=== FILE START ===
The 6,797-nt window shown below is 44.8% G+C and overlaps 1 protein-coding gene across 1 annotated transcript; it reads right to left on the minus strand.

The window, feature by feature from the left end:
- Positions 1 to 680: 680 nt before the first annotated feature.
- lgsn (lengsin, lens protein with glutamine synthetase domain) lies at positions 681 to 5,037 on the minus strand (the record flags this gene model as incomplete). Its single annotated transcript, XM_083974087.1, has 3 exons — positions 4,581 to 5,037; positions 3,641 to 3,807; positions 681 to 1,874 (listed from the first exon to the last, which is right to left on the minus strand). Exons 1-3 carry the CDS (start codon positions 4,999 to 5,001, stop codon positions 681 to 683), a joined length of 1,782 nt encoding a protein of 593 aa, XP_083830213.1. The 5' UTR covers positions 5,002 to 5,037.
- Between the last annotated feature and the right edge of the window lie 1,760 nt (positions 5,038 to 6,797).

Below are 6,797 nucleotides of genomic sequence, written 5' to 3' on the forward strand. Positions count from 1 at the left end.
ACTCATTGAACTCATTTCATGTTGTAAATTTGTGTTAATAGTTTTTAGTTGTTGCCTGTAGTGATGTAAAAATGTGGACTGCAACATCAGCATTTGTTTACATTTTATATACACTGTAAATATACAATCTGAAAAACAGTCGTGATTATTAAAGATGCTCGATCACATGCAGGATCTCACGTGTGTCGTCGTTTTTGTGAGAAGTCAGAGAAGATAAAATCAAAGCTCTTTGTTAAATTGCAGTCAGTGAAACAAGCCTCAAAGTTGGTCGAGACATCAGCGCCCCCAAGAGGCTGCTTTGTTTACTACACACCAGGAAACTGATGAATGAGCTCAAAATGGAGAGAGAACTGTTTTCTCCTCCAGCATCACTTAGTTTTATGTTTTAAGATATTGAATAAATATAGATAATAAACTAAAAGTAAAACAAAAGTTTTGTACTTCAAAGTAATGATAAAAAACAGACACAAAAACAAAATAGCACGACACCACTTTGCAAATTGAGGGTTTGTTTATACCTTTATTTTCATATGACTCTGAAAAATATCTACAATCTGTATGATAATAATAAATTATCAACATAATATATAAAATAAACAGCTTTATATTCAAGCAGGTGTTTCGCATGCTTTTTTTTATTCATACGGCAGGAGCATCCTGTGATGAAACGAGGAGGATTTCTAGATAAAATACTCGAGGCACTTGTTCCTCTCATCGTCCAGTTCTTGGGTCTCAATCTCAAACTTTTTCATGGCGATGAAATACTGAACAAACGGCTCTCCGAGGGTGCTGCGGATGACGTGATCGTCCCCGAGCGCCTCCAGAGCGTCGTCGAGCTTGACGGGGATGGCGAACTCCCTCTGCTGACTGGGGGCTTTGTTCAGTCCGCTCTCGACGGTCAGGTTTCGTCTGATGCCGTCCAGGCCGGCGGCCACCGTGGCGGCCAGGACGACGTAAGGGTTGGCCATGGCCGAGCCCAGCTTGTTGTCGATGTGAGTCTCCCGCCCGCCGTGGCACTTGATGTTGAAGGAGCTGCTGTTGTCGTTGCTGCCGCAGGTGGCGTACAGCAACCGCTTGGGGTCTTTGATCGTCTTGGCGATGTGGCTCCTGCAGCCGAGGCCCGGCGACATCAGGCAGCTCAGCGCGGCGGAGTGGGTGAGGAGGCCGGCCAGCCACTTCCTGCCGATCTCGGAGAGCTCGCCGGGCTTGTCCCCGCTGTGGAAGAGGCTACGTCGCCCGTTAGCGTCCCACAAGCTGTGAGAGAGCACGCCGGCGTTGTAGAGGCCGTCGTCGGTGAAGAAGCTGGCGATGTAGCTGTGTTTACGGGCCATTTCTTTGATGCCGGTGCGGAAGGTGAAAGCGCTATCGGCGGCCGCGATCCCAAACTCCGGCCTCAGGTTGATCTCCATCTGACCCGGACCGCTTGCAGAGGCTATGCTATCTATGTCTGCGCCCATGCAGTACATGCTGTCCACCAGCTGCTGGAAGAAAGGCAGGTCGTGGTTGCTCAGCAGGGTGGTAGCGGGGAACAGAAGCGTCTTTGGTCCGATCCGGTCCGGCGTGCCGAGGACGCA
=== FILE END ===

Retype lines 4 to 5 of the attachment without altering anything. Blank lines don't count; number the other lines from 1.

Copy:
- lgsn (lengsin, lens protein with glutamine synthetase domain) lies at positions 681 to 5,037 on the minus strand (the record flags this gene model as incomplete). Its single annotated transcript, XM_083974087.1, has 3 exons — positions 4,581 to 5,037; positions 3,641 to 3,807; positions 681 to 1,874 (listed from the first exon to the last, which is right to left on the minus strand). Exons 1-3 carry the CDS (start codon positions 4,999 to 5,001, stop codon positions 681 to 683), a joined length of 1,782 nt encoding a protein of 593 aa, XP_083830213.1. The 5' UTR covers positions 5,002 to 5,037.
- Between the last annotated feature and the right edge of the window lie 1,760 nt (positions 5,038 to 6,797).